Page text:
Reviewed by Amanda Eyre Ward, Fri., May 5, 2000
Anil's Ghostby Michael Ondaatje
Knopf, 320 pp., $25
If the average novel is a river, flowing cleanly from one bank to another, a Michael Ondaatje novel is a thunderstorm on a hot night, one of those storms that smells of smoke and lights your yard with blinding flashes. You're not always sure what the hell is going on, and the lightning is hitting awful close to your house, but it's so beautiful you can't bear to go inside.
Ondaatje won the Booker Prize for his last novel, The English Patient. Lured by Kristin Scott Thomas' sultry bathtub adventures in the Academy Award-winning film, many eager readers snapped up the book. After a brief attempt to decode Ondaatje's poetic and messy masterpiece, many ended up stashing The English Patient next to Steven Hawking's A Brief History of Time on the Just Not in the Mood Today bookshelf.
Anil's Ghost runs the risk of ending up on the same shelf. I would like to argue, however, for setting aside a Sunday, fixing up a cold gin-and-tonic, and wandering willingly into this lush thunderstorm of a novel.
Anil's Ghost is the most plot-driven of Ondaatje's books (he has published two novels, one memoir, 10 books of poetry, and one book, The Collected Works of Billy the Kid, that nobody knows how to classify). The novel takes place in Sri Lanka, an island republic that evokes visions of tea plantations and Indian Ocean shorelines, but which has been torn apart since 1983 by an ethnic war between Buddhists and Hindus. Enter Anil, a Sri Lankan-born, Western-educated forensic anthropologist who has been asked to help identify the bones of war victims. When Anil discovers that one skeleton in an ancient burial site is, in fact, a recent victim, her search for the horrible truth hidden in her homeland begins.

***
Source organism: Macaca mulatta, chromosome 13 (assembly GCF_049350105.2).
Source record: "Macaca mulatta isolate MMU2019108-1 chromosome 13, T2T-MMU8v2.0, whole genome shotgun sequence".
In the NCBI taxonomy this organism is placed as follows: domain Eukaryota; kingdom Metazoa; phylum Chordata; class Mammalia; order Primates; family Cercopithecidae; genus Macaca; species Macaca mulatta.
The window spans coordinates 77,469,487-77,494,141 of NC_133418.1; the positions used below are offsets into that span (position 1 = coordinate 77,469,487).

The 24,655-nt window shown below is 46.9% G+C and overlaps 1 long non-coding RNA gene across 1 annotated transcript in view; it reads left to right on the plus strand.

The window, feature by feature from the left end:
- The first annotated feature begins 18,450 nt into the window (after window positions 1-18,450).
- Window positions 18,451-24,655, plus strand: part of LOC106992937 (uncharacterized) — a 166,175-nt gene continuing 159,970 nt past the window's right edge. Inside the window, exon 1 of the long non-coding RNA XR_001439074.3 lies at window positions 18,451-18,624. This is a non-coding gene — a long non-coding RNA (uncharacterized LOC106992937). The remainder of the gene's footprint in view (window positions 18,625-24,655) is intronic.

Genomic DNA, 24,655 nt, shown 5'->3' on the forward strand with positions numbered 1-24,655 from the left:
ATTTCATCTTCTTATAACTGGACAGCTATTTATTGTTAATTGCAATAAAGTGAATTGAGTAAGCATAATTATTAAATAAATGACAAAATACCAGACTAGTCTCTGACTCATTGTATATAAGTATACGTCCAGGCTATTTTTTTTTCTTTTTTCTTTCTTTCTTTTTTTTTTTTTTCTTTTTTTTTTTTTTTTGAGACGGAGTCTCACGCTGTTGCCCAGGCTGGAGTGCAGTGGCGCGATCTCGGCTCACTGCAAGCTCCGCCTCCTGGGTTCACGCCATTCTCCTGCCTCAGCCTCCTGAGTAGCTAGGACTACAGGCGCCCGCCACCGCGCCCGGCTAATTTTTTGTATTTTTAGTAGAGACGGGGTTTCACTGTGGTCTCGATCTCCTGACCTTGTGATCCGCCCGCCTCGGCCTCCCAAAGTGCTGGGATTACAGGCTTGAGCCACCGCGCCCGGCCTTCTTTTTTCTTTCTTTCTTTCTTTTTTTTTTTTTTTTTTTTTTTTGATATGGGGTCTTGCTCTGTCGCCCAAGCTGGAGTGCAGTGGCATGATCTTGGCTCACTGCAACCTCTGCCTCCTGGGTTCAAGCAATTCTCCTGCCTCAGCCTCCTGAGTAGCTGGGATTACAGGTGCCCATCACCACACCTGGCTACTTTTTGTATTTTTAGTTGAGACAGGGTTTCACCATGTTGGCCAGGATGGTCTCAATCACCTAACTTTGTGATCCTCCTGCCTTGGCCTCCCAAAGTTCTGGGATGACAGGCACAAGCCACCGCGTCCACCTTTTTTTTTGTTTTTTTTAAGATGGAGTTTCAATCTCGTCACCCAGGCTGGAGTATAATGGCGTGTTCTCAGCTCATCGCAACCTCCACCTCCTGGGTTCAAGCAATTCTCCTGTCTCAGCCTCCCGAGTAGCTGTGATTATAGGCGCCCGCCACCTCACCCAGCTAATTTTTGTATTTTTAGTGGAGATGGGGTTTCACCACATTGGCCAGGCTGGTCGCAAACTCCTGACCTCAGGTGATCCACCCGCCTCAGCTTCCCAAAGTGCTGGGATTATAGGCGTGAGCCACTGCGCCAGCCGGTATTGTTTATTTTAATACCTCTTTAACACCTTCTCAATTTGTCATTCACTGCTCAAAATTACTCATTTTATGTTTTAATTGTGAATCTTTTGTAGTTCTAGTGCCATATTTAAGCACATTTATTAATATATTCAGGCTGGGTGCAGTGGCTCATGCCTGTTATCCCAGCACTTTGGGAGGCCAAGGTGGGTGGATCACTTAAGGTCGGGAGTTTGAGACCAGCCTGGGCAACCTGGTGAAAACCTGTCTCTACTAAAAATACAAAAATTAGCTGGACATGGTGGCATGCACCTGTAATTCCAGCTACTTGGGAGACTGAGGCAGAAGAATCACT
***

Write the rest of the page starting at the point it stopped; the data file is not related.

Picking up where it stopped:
Ondaatje weaves between past and present, stories that relate to the plot and stories that do not. As in his glorious memoir, Running in the Family, he makes a quilt of a novel, referring to a letter, for example, and then including the letter itself, mentioning a character, and then, without warning, veering into the character's past before making an abrupt U-turn and heading back toward the story at hand. In addition, he breaks an omniscient voice to peek into characters' thoughts at random, making a reader slightly dizzy.
Reading Anil's Ghost is like sitting on a barstool, listening to someone who is the most eloquent storyteller imaginable, and only a little bit drunk. Though Ondaatje's stories may not always follow logically, the words are carefully chosen and brilliant. As the characters' lives unfolded in Anil's Ghost, and I stopped worrying about where the book would lead me, I came to realize, as Ondaatje notes, that "The drama of all time is the coming of all men into one fate." Or maybe it was the gin.